The Italian prime minister has branded the UK's Brexit vote a "bad decision" and blamed it on former PM David Cameron.
Matteo Renzi also suggested the UK will not be able to have full access to the single market while curbing immigration, saying it will be "impossible" for British people to have more rights than others outside the EU.
His comments come as former education secretary and Remain campaigner Nicky Morgan criticised the British government's "lack of a plan" and urged Theresa May to come up with a clear strategy in the next couple of months.
Speaking to the BBC, Mr Renzi (pictured below) said he was "shocked" when Britain voted to leave the EU but agreed that "Brexit is Brexit - the people of the UK decide the way for the future".
He said he "tried" to keep the UK in the EU, but blamed Brexit on Mr Cameron's decision to hold a referendum to solve his own internal party problems.
He said: "The problem was one problem. When David Cameron decided to use the referendum to solve the internal problems of the Conservative Party, this was the problem. We cannot use foreign affairs to solve internal problems.
"The decision of (the) British people is a bad decision in my mind and I'm sad for that, but if we don't accept the result of the referendum the risk is we give the message that a vote is not a good thing, democracy is not an asset for this continent."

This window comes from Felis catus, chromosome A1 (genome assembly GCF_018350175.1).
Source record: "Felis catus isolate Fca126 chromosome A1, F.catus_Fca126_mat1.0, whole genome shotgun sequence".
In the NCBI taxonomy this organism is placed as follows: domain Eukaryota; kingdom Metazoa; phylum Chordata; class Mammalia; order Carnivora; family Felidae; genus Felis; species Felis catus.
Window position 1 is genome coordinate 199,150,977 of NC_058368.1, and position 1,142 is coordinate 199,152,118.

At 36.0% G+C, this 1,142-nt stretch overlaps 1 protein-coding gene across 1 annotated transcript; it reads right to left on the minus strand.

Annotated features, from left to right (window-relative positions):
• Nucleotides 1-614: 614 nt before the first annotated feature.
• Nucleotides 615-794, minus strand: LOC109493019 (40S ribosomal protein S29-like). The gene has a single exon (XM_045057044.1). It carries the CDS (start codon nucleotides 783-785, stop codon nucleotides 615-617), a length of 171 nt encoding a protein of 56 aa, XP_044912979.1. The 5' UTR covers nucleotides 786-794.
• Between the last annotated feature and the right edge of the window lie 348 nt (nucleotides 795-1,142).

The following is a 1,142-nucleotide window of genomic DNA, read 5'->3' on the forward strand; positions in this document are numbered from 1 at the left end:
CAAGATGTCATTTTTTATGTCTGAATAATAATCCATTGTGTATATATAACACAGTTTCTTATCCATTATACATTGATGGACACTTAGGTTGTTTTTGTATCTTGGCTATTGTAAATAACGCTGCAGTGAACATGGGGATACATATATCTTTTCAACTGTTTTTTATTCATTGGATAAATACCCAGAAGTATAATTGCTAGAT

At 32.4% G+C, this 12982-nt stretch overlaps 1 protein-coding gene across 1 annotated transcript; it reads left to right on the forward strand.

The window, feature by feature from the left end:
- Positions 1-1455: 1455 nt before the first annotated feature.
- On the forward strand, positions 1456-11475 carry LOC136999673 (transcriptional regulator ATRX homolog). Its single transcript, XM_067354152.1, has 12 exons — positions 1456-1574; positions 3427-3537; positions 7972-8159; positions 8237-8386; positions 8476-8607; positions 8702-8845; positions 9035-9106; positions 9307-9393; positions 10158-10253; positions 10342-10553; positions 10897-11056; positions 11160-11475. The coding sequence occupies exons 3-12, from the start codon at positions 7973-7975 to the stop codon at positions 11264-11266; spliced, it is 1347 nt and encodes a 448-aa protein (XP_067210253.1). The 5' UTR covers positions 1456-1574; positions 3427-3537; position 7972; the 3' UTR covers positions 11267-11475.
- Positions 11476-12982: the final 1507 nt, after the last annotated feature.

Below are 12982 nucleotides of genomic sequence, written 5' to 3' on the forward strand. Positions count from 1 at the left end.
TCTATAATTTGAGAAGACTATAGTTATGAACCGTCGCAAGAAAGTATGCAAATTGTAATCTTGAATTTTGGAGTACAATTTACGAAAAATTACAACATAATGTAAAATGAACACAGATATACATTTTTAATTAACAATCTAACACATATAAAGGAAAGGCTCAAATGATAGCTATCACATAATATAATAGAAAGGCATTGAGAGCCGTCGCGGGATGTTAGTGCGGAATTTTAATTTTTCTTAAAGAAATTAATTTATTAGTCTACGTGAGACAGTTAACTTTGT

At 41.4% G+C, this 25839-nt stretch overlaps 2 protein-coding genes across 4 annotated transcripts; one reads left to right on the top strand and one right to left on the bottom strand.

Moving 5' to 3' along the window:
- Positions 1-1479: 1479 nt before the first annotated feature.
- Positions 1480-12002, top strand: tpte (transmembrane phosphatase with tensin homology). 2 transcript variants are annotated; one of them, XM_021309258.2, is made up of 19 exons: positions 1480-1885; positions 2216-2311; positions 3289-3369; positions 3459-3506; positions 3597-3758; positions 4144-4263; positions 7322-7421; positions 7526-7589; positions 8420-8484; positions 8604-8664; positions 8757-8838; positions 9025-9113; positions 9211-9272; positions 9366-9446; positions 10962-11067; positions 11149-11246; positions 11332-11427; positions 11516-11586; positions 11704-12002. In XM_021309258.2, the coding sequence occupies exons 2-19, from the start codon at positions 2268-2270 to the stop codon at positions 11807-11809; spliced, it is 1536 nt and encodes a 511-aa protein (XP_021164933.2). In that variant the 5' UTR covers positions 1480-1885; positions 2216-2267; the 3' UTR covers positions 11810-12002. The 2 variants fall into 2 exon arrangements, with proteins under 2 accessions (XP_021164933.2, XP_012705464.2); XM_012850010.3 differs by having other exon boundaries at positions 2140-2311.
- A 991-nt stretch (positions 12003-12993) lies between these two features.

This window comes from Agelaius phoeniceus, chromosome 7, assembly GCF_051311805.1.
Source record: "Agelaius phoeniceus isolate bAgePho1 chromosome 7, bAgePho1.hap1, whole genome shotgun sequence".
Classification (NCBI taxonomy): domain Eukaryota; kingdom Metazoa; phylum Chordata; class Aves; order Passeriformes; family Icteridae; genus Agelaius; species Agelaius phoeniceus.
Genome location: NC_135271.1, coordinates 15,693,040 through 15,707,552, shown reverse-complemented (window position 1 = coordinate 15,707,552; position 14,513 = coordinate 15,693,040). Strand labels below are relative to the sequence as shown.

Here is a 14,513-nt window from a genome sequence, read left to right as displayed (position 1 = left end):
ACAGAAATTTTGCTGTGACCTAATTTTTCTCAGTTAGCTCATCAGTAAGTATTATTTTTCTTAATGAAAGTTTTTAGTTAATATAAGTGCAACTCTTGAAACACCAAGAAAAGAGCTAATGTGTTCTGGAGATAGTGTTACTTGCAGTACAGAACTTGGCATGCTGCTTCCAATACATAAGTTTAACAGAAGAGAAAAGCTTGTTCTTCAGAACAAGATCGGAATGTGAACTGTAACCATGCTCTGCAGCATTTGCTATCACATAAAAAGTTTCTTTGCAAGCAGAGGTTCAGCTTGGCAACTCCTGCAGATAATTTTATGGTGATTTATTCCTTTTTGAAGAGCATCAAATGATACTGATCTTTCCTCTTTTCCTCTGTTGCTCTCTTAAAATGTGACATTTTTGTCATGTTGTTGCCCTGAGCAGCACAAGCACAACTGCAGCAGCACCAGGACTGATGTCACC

He said he is ready to negotiate with Mrs May once she triggers Article 50 and starts formal talks on Britain's departure from the EU.
He added: "But it will be impossible to give British people more rights than the other people outside the EU."
Asked if there could be some "flexibility" over the EU's rules over freedom of movement and access to the the single market, he said: "This is a very interesting debate because this debate will be a debate about the concept of rules in the EU. But when the UK decides the opening of Article 50 we will discuss about this."
He urged Mrs May to trigger Article 50 "as soon as possible". Mr Renzi also stressed that he wants Britain and the EU to have a strong relationship following Brexit. He said: "Now the situation is that we can and we have to build the best alliance between the UK and the EU for the future because we will be best friends for the next years."